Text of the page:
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Title: Laboratory validation of the M-COVX metabolic module in measurement of oxygen uptake.
Austin Authors: Stuart-Andrews, C R;Peyton, Philip J ;Walker, T B;Cairncross, A D;Robinson, Gavin J B;Lithgow, B
Affiliation: Department of Anaesthesia, The Austin Hospital, Heidelberg, Victoria, Australia
Issue Date: 1-May-2009
Publication information: Anaesthesia and Intensive Care; 37(3): 399-406
Abstract: A practical method of breath-by-breath monitoring of metabolic gas exchange has previously been developed by GE Healthcare and can now be easily incorporated into existing anaesthetic and critical care monitoring (M-COVX). Previous research using this device has shown good accuracy and precision between the M-COVX measurements and a traditional measurement of gas uptake at the mouth and also against the reverse Fick method during cardiac surgery and critical care, but its accuracy in the paediatric situation and across a range of ventilatory settings awaits validation. We tested the M-COVX metabolic monitor in the laboratory comparing its measurement to a traditional Haldane transformation across a wide range of oxygen consumption values, from 50 ml/minute to just under 300 ml/minute, typical of those expected in anaesthetised adults and children. The M-COVX device showed acceptable accuracy with an overall mean bias of -3.3% (range -15.1 to +4.2%, P = 0.21). Excellent linearity was found, by y = 0.96x + 0.5 ml/minute, r = 0.99. The device showed acceptable robustness to ventilatory changes examined, including changes in respiratory rate, I:E ratio, FiO2 up to 75% and simulated spontaneous breathing. However any induced leak from around the simulated endotracheal tube caused a significant error in paediatric scenarios.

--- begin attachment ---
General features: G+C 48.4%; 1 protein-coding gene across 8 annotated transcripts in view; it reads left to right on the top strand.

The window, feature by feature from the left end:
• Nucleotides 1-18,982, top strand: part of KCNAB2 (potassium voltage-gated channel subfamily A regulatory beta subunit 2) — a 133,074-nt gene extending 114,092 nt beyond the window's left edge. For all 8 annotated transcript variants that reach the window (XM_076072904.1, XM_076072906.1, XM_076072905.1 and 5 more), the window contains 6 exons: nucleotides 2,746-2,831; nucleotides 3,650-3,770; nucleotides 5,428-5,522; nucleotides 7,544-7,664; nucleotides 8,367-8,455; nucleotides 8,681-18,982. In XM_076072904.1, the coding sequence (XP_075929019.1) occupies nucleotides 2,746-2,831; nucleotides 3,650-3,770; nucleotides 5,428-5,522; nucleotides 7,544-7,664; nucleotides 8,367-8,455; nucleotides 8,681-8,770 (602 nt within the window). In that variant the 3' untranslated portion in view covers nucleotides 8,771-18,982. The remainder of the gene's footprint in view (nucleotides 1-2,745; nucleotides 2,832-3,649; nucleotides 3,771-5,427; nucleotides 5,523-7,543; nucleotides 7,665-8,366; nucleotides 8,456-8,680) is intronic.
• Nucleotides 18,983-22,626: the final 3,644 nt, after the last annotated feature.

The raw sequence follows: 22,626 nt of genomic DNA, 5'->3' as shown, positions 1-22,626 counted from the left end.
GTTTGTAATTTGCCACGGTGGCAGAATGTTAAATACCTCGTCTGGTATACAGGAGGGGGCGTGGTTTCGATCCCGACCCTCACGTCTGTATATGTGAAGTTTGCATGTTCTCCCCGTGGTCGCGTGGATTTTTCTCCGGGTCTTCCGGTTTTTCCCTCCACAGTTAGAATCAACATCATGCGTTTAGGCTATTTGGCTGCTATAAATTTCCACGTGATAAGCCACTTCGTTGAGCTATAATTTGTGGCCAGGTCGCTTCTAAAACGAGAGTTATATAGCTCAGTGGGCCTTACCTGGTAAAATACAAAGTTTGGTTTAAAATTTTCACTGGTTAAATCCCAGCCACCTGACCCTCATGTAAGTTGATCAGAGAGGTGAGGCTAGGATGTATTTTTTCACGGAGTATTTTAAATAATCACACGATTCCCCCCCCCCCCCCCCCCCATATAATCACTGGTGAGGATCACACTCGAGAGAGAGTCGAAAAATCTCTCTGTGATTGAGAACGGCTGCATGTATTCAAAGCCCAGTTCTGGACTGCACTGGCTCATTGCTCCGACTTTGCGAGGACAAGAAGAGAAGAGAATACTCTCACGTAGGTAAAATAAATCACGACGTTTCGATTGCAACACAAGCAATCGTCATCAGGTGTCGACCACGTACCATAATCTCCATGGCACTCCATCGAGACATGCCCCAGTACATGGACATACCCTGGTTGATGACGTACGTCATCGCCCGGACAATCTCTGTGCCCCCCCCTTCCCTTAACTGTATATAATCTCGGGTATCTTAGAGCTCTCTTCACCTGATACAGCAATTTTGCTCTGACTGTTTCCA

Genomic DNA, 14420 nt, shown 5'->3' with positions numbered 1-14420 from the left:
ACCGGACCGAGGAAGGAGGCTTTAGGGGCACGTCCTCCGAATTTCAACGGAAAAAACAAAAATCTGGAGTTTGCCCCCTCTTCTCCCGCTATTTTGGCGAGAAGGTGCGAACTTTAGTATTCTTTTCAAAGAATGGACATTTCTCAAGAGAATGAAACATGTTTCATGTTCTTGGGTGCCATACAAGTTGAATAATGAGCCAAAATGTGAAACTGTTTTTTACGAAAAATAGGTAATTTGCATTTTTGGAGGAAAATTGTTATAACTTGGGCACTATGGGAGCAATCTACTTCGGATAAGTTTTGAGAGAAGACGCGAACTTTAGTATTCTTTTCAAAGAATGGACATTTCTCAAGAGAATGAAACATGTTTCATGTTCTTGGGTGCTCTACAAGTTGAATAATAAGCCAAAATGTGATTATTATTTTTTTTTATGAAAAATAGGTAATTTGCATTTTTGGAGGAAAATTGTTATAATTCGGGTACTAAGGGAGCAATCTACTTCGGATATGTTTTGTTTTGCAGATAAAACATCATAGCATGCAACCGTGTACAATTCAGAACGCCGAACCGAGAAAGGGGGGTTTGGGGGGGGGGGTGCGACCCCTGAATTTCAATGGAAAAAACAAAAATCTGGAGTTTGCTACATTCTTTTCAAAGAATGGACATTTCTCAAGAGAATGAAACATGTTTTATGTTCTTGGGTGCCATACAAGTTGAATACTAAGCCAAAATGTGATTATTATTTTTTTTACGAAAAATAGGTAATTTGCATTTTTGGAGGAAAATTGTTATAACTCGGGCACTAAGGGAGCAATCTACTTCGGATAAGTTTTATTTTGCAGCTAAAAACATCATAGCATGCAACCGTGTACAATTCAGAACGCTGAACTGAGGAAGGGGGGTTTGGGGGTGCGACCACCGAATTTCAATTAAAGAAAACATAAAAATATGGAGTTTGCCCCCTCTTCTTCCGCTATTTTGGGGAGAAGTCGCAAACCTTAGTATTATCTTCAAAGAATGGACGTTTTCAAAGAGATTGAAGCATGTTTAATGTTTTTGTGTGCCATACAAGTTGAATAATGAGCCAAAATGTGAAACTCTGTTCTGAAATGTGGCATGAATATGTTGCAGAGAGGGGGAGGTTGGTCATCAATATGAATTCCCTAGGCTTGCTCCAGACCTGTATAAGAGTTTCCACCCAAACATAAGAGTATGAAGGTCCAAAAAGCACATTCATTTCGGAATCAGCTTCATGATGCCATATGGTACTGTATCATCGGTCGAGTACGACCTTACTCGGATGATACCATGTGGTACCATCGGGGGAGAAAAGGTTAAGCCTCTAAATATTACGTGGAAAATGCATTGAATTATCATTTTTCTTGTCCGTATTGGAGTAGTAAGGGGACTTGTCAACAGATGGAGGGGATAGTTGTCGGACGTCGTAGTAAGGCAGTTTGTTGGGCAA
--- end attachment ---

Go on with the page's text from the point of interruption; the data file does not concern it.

Gov't Doc #: 19499859
Journal: Anaesthesia and Intensive Care
Type: Journal Article
Subjects: Adolescent
Age Factors
Child, Preschool
Critical Care.methods
Equipment Design
Monitoring, Intraoperative.instrumentation
Monitoring, Physiologic.instrumentation
Oxygen Consumption
Pulmonary Gas Exchange
Reproducibility of Results
Respiration, Artificial.methods
Young Adult
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